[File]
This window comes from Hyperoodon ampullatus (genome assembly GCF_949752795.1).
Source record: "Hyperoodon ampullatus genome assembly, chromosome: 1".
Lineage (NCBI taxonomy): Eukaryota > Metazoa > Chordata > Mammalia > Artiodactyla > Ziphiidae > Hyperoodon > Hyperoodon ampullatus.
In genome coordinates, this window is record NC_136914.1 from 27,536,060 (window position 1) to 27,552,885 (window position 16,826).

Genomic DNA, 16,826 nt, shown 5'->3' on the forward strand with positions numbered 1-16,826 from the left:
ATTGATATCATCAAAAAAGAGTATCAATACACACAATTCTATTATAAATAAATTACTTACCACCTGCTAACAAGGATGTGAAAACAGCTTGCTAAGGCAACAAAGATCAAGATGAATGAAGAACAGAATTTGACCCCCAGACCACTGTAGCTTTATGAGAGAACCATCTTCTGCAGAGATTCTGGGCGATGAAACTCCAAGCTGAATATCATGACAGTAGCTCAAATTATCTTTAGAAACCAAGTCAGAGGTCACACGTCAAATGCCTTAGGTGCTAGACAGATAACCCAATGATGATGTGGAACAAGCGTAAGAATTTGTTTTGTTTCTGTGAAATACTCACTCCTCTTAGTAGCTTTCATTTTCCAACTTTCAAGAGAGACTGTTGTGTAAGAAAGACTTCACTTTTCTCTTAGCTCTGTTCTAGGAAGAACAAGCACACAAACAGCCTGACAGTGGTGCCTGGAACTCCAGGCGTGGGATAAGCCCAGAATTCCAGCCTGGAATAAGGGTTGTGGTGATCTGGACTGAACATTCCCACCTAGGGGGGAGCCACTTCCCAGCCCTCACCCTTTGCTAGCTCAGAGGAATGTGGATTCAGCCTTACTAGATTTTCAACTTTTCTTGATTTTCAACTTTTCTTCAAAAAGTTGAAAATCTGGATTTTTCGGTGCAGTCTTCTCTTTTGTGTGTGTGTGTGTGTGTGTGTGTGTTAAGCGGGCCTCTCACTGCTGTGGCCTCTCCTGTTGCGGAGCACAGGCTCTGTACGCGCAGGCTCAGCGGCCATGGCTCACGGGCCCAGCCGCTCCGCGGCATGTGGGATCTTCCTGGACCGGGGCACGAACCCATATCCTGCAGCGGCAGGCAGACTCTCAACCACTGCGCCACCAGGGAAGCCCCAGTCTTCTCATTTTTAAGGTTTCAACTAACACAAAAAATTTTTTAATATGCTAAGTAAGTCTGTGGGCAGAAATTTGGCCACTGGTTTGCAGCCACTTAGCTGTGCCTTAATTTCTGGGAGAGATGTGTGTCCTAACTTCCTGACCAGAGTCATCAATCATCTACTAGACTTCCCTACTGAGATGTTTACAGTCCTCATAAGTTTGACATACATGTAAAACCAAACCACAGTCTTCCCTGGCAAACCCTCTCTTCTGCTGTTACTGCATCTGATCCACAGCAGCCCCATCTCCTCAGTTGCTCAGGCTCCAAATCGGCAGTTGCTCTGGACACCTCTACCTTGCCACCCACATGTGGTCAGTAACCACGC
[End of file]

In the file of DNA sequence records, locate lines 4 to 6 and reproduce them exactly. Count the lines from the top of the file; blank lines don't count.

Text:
In genome coordinates, this window is record NC_136914.1 from 27,536,060 (window position 1) to 27,552,885 (window position 16,826).

Genomic DNA, 16,826 nt, shown 5'->3' on the forward strand with positions numbered 1-16,826 from the left:
ATTGATATCATCAAAAAAGAGTATCAATACACACAATTCTATTATAAATAAATTACTTACCACCTGCTAACAAGGATGTGAAAACAGCTTGCTAAGGCAACAAAGATCAAGATGAATGAAGAACAGAATTTGACCCCCAGACCACTGTAGCTTTATGAGAGAACCATCTTCTGCAGAGATTCTGGGCGATGAAACTCCAAGCTGAATATCATGACAGTAGCTCAAATTATCTTTAGAAACCAAGTCAGAGGTCACACGTCAAATGCCTTAGGTGCTAGACAGATAACCCAATGATGATGTGGAACAAGCGTAAGAATTTGTTTTGTTTCTGTGAAATACTCACTCCTCTTAGTAGCTTTCATTTTCCAACTTTCAAGAGAGACTGTTGTGTAAGAAAGACTTCACTTTTCTCTTAGCTCTGTTCTAGGAAGAACAAGCACACAAACAGCCTGACAGTGGTGCCTGGAACTCCAGGCGTGGGATAAGCCCAGAATTCCAGCCTGGAATAAGGGTTGTGGTGATCTGGACTGAACATTCCCACCTAGGGGGGAGCCACTTCCCAGCCCTCACCCTTTGCTAGCTCAGAGGAATGTGGATTCAGCCTTACTAGATTTTCAACTTTTCTTGATTTTCAACTTTTCTTCAAAAAGTTGAAAATCTGGATTTTTCGGTGCAGTCTTCTCTTTTGTGTGTGTGTGTGTGTGTGTGTGTGTTAAGCGGGCCTCTCACTGCTGTGGCCTCTCCTGTTGCGGAGCACAGGCTCTGTACGCGCAGGCTCAGCGGCCATGGCTCACGGGCCCAGCCGCTCCGCGGCATGTGGGATCTTCCTGGACCGGGGCACGAACCCATATCCTGCAGCGGCAGGCAGACTCTCAACCACTGCGCCACCAGGGAAGCCCCAGTCTTCTCATTTTTAAGGTTTCAACTAACACAAAAAATTTTTTAATATGCTAAGTAAGTCTGTGGGCAGAAATTTGGCCACTGGTTTGCAGCCACTTAGCTGTGCCTTAATTTCTGGGAGAGATGTGTGTCCTAACTTCCTGACCAGAGTCATCAATCATCTACTAGACTTCCCTACTGAGATGTTTACAGTCCTCATAAGTTTGACATACATGTAAAACCAAACCACAGTCTTCCCTGGCAAACCCTCTCTTCTGCTGTTACTGCATCTGATCCACAGCAGCCCCATCTCCTCAGTTGCTCAGGCTCCAAATCGGCAGTTGCTCTGGACACCTCTACCTTGCCACCCACATGTGGTCAGTAACCACGC